We performed a quantitative assessment of histone samples using high-resolution nanoLC-MS/MS; data processing/peak area extraction was performed by using EpiProfile53, and spectra identification was performed by using Proteome Discoverer (Thermo). This enabled confident identification and quantification of histone PTMs, as well as horizontal comparison of the histone PTM landscape during P. falciparum parasite development. For the quantitative chromatin proteomics study, a complete validated dataset of 125 individual peptides were confidently identified (<20% coefficient of variance between biological replicates), of which 17% constituted the unmodified proportion of the peptides (see Supplementary File S1). Reproducibly high sequence coverage was obtained in all three biological replicates, particularly for the core histones at 61 ± 15% (Fig. 1d). In total, the variant histones were associated with lower sequence coverage compared to their core partners (H2A.Z vs. H2A, P = 0.84; H2Bv vs. H2B, P = 0.69). As expected, due to the centromere-restricted localisation of H3Cen57, this protein was present in low abundance with significantly lower sequence coverage (P < 0.01) than any of the other histones.

The high mass accuracy (0.8 ppm), as well as manual curation, enabled confident discrimination between modifications such as acetylation (42.011 Da) and trimethylation (42.047 Da). Our in-house software EpiProfile also includes features like intelligent retention time evaluation, i.e. uses previous knowledge about the order of elution from LC of differently modified peptides, and uses MS/MS fragment profiles to discriminate the abundance of isobaric and co-eluting histone peptides (see Supplementary Figure S2)53. By using this approach, we could evaluate all MS peaks and quantify the presence of specific histone PTMs.

Initial analysis revealed a total of 493 histone PTMs over all the life cycle stages (Supplementary File S2), after which the spectra were manually validated and the resulting semi-quantitative histone PTM landscape of P. falciparum parasites contained 106 individual validated histone PTMs (Fig. 2 and Table 1). This included the majority of the histone PTMs that have previously been identified in P. falciparum but certain modifications that have been previously reported (H2AK5sumo, H2AK20sumo, H2AK36sumo, H2AS104ph, H2AS120ph, H2AK123sumo, H2AS126ph, H2BK112ub and H3K37ub) were not detected in this study39, 46, 49. Moreover, only qualitative identification of 19 individual phosphorylation sites was obtained. Enrichment for SUMOylation and ubiquitination was not performed to maintain the integrity of the isolated histone samples; the dataset therefore does not contain any information on these modifications.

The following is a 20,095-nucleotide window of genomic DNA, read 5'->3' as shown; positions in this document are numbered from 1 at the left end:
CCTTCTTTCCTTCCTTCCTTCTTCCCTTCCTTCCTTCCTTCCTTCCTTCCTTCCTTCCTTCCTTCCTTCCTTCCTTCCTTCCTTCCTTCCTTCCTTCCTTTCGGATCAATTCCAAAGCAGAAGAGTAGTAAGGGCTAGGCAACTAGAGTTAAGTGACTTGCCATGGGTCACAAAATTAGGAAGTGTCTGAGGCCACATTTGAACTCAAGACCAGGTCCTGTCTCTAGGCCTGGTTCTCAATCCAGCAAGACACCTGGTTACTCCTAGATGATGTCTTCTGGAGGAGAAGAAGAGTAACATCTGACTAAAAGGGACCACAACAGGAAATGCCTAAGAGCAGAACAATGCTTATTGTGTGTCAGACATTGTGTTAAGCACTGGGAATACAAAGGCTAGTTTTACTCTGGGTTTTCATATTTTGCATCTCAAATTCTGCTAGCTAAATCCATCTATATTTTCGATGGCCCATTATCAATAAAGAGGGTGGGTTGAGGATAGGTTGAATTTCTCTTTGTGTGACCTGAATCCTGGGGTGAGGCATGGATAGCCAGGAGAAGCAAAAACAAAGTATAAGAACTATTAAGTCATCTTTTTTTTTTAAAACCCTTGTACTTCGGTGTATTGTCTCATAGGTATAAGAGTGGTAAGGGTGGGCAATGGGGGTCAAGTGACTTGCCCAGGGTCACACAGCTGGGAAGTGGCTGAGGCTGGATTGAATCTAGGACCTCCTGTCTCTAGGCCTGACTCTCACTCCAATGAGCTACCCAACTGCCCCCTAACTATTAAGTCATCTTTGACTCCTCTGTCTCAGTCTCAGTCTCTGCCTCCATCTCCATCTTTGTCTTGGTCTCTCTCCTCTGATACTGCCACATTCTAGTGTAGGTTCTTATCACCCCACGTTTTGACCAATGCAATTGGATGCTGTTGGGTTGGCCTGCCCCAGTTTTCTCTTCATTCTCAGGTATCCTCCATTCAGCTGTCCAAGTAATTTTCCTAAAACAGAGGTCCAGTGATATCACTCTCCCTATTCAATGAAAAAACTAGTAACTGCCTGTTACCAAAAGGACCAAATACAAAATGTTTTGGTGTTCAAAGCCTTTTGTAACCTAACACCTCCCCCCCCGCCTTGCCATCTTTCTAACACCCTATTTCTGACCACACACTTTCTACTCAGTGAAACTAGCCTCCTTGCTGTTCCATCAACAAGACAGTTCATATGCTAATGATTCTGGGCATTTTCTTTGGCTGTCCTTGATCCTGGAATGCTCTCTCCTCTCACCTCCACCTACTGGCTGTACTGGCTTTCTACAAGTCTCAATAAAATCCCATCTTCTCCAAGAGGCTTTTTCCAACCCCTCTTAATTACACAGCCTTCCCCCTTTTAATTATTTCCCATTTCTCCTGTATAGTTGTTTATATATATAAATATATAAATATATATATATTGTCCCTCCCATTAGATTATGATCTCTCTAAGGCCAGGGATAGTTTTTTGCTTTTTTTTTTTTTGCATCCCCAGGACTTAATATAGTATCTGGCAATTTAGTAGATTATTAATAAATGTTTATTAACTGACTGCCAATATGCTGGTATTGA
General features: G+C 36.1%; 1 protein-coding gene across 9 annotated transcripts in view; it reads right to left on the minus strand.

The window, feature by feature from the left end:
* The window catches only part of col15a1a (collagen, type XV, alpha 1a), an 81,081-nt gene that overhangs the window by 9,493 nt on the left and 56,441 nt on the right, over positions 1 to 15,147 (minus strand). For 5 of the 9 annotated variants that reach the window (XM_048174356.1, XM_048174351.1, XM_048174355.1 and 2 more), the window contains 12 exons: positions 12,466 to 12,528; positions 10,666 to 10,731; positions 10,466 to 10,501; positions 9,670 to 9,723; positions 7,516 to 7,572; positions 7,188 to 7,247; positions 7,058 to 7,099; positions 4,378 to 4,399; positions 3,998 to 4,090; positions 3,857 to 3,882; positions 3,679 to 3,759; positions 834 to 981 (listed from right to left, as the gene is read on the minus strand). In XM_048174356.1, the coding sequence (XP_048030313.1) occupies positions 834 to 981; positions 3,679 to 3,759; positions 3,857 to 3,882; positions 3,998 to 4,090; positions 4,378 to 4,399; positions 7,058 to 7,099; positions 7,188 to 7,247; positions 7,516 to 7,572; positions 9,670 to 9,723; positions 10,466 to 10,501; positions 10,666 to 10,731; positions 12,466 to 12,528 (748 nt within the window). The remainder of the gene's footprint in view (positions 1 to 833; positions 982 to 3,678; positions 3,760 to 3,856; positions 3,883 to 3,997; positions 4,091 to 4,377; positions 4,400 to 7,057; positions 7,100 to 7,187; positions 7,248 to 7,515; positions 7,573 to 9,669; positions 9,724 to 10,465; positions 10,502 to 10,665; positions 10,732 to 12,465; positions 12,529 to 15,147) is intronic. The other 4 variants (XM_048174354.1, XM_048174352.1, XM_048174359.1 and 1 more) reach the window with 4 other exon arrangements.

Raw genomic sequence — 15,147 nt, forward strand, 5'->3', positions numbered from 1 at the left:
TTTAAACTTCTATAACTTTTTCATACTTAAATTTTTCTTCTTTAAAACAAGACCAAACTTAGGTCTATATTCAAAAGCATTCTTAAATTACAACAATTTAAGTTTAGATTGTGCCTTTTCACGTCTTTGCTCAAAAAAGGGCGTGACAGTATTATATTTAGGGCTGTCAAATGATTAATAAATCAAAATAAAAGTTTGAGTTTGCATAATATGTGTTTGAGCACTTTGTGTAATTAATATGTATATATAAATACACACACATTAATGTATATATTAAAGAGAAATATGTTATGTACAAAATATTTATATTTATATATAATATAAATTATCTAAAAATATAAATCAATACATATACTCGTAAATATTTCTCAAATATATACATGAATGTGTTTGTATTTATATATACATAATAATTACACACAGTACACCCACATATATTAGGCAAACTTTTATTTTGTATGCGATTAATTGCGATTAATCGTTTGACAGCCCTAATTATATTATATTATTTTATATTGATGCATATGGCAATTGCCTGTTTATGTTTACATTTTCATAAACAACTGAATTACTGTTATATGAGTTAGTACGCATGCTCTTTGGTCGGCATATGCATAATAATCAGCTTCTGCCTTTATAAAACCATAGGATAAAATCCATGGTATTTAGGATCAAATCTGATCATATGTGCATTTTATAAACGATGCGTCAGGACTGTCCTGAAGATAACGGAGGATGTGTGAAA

Figure 2
figure 2

P. falciparum histone PTM landscape. A wide array of histone PTMs have been identified in P. falciparum, including 15 novel PTMs that were identified for the first time in this study (shaded grey). Five principles types of histone PTMs have previously been reported, including acetylation, methylation (mono-, di- and tri-), phosphorylation, ubiquitination and SUMOylation. In this study, 106 PTMs were identified (dashed line), but only 46 of these were quantifiable in all stages over life cycle development (solid line). Co-existing histone PTMs on individual peptides were also identified (brackets).

Table 1 Histone PTMs identified in P. falciparum parasites.

To allow accurate and comparative data across the life cycle stages, stringent quantification and validation was performed on the 106 modifications identified. This resulted in 55 modifications that could be accurately quantified using EpiProfile (Fig. 2, Table 1) and from these, 46 histone PTMs were validated and therefore represents the complete and comparative quantitative histone PTM landscape for P. falciparum parasites across its entire life cycle in human blood (Supplementary File S3). These individual modifications occurred mostly on histone H3 and its variant H3.3, followed by H4 with the third most prevalent number of modifications. These histones are known to be highly susceptible to modification. Comparatively, very few modifications were observed on H2A and H2B (and their variants) as well as H3Cen, and none of these modifications could be quantified, due to their low abundance status in the total population.

The histone PTM landscape contained quantitative identification of 26 histone PTMs that have previously been only qualitatively described by MS based approaches (Fig. 2, Table 1)21, 31, 39, 40, 42, 43, 45, 46, 48, 49. However, in total, 15 histone PTMs were additionally quantitatively identified for the first time in P. falciparum (Fig. 2, Table 1). These novel marks included 6 modifications that are known to be involved in transcriptional activation (H3K4ac, H3K122ac) and repression (H3K27me2, H3K27me3, H3K56me3, H3.3K9me3) based on their functions in other model organisms58,59,60,61,62,63,64,65. In addition to the set of unique, single histone PTMs, we also identified 39 individual peptides that contained conclusive data for the co-existence of histone PTMs on neighbouring residues (Fig. 2, see Supplementary File S4). This included 30 validated combinations of all modifications on H3K9 (ac, me1, me2 & me3) with H3K14ac, with the same combinations seen for histone H3.3. Additional combinations include H3K18ac/me1 & H3K23ac/me1, H3K27me1-3 & H3K36me1-3 and H4ac at K5, K8, K12 and K16.